Pringle's latest collection, under the creative direction of Clare Waight Keller, looked towards their heritage pieces for inspiration. After a donation of garments from a house model from the label's past history inspired a project with Central St. Martins, Keller was inspired to take a lot of similar elements and update them, creating a younger and modern silhouette. Classic knits and short dresses were brought forwards by recreating them in bold fabrics with added detailing including accentuated collars and leather accents. Capes were key to the collection, as were heavy argyle and fair-isle knits, knee length dresses in tweeds and super slim cigarette pants.
Dazed Digital: There seems to be a strong heritage feel to this seasons collection. Where does that come from?
Clare Waight Keller: It originated in the Archive Project that I have been working on with Louise Wilson and her students at Central St. Martins College. It gave me the opportunity to see so many pieces from Pringle's history and I loved the idea of pulling all those different era's together. I want the collection to be seen almost as something that had been found in your grandmothers attic, but updated. The exciting thing for me was how to bring those pieces into a new story and silhouette.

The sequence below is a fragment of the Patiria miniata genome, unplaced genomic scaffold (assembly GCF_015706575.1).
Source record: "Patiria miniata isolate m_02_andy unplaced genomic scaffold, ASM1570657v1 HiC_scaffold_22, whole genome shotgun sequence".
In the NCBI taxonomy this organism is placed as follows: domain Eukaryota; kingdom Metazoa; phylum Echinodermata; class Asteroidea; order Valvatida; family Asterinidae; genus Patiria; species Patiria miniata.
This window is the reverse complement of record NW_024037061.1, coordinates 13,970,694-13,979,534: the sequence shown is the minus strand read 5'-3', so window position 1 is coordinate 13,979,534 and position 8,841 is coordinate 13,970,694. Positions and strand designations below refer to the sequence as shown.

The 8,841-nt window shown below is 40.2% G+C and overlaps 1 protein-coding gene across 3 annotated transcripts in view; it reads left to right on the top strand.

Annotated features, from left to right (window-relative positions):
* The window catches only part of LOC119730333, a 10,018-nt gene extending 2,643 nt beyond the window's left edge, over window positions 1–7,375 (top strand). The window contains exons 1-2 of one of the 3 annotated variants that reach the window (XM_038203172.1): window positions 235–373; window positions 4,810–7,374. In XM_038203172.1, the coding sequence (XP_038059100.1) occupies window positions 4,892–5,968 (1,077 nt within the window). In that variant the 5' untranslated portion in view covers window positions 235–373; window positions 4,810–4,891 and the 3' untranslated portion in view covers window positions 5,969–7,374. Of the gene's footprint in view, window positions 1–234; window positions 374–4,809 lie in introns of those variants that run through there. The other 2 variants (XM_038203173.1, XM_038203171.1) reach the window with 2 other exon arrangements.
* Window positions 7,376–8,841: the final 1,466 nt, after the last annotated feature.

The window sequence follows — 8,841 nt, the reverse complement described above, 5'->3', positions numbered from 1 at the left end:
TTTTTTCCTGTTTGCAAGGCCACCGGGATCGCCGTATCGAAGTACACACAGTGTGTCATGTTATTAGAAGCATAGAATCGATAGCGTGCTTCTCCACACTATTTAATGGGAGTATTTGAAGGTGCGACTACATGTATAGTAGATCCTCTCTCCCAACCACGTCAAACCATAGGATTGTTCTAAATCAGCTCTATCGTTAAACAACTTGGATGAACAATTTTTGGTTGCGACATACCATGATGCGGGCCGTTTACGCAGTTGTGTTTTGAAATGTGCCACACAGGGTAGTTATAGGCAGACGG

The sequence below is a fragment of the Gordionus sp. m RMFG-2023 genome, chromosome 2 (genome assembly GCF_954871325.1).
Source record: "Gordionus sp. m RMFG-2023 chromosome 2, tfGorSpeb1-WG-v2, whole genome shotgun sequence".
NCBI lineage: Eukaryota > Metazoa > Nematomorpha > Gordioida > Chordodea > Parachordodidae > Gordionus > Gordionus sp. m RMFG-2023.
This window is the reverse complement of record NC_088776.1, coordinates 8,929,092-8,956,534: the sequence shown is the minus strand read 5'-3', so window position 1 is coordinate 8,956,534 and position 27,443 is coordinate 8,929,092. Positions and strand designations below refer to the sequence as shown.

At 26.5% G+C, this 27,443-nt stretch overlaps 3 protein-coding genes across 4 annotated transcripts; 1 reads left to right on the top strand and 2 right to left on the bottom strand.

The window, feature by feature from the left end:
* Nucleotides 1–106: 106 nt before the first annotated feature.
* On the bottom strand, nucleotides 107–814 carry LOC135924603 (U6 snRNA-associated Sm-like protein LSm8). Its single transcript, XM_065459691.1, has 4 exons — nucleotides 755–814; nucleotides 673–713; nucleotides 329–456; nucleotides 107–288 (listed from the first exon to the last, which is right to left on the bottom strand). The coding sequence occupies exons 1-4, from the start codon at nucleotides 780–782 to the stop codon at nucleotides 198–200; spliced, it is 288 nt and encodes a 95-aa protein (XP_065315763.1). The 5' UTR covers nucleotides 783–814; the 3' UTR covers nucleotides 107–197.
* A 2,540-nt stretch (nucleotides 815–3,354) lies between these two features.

DD: How did you go about updating the pieces?
Clare Waight Keller: I wanted it to be relevant to younger girls now, so I slimmed it all down. I also juxtaposed various old and new fabrics, leather with maxi tweeds and melton wool for instance. I also brought in panelling so things were a lot more graphic and adding in layers and cut away elements.
DD: What were the heritage fabrics that you brought forward from the archive?
Clare Waight Keller: Well the tweeds obviously but then also fair-isle knits and a lot of the colour palette came from older pieces.
DD: There was a lot of layering in the collection.
Clare Waight Keller: We loved the capes that we were looking at and got inspired by the way you can see a variety of different garments when you wear a cape. Also ideas came from updating a mens trench for the womenswear collection, and how that would fall and flow on a woman's body.
DD: You mentioned that you had taken a lot of the palette from the heritage pieces as well.
Clare Waight Keller: Yes the petrol blue and also the nudes we took from elements of the archive along with the oxblood and earth tones.
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